SHRM Survey: Bad Managers to Blame for Stress
A recent SHRM survey affirms that employees leave managers not companies, as 84% of U.S. workers say poorly trained manager create stress and unnecessary work. They also emphasized skills managers should develop, including better managing team performance.
The survey of U.S. workers examined their perspective on how ill—or well-equipped—their supervisor(s) were to manage people, the most important skills managers should develop, and how a better manager could improve their own performance as an individual contributor.
Key findings include:
- 84% of American workers say poorly trained people managers create a lot of unnecessary work and stress.
- 57% of American workers say managers in their workplace could benefit from training on how to be a better people manager.
- 50% feel their own performance would improve if their direct supervisor received additional training in people management.
The top five skills people managers could improve, according to American workers were:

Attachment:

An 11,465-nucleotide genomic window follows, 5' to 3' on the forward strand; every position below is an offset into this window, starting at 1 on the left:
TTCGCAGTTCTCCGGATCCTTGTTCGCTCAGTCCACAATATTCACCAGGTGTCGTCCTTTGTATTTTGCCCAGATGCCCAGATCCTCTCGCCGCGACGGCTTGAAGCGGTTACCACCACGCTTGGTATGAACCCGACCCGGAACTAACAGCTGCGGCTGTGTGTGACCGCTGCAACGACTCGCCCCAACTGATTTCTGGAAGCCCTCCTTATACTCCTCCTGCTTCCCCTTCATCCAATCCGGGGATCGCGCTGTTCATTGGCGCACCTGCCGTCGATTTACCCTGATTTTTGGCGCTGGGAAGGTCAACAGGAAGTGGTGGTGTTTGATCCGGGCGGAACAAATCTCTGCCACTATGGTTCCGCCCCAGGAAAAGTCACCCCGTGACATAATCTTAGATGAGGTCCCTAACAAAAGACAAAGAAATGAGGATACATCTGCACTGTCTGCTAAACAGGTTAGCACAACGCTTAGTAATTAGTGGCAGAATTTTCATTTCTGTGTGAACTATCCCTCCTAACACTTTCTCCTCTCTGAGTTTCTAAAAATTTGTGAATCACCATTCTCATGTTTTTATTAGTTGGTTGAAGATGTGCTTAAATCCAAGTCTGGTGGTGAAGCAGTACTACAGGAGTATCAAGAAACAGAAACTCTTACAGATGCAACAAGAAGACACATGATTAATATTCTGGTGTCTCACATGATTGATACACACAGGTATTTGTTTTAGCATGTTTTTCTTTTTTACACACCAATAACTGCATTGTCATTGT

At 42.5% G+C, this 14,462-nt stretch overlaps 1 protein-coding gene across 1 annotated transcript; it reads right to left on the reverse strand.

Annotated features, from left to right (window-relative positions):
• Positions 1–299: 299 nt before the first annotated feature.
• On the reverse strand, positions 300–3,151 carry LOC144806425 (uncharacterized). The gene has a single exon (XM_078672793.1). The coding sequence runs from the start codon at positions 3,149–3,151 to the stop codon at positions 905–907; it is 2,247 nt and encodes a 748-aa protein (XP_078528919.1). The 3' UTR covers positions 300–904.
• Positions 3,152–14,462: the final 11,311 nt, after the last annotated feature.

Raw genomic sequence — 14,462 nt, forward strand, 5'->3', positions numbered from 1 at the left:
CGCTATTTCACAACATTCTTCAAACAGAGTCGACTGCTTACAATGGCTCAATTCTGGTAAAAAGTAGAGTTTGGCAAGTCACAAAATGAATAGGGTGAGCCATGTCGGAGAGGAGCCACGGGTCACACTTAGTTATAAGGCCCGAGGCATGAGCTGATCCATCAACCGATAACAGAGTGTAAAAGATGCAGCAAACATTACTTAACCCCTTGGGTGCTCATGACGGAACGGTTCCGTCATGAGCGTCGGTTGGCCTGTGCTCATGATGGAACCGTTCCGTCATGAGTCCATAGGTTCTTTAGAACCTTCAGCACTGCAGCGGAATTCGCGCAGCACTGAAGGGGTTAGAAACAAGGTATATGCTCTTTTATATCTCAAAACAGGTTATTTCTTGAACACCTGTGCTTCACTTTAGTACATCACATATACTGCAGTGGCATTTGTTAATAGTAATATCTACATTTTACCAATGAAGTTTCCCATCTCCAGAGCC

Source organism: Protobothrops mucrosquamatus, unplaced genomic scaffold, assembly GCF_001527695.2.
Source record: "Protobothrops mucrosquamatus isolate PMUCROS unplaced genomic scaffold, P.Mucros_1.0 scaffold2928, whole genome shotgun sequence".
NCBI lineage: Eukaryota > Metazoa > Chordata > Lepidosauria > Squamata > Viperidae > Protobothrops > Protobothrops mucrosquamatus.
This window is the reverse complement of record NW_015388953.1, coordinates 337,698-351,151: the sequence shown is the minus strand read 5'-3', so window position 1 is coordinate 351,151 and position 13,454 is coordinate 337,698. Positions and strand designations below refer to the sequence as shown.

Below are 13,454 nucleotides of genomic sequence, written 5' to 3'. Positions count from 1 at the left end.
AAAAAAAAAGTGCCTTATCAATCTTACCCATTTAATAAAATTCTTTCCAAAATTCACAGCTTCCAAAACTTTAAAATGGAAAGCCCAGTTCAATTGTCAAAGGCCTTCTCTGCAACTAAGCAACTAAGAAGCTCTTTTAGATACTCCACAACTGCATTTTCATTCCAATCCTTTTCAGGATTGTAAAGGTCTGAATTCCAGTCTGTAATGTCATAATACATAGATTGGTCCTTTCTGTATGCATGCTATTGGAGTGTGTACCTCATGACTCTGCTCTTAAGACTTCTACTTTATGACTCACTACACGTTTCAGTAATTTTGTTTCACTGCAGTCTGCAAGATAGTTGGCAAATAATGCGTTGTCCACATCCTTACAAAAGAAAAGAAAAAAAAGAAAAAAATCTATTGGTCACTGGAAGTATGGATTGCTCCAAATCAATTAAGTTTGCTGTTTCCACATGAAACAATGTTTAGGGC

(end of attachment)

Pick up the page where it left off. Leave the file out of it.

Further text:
- Communicating effectively (41%)
- Developing and training the team (38%)
- Managing time and delegating (37%)
- Cultivating a positive and inclusive team culture (35%)
- Managing team performance (35%)
"There is no relationship in the workplace more powerful than the one between people managers and employees," said SHRM President and CEO Johnny C. Taylor, Jr., SHRM-SCP. "As working Americans challenge organizations to manage and lead differently, those that don't will find themselves left behind."
The survey reinforced existing SHRM research—notably, its report from Q3 of 2019, The High Cost of a Toxic Workplace Culture, which found one in four American workers dread going to work, and estimated U.S. companies had lost $223 billion due to culture-caused turnover.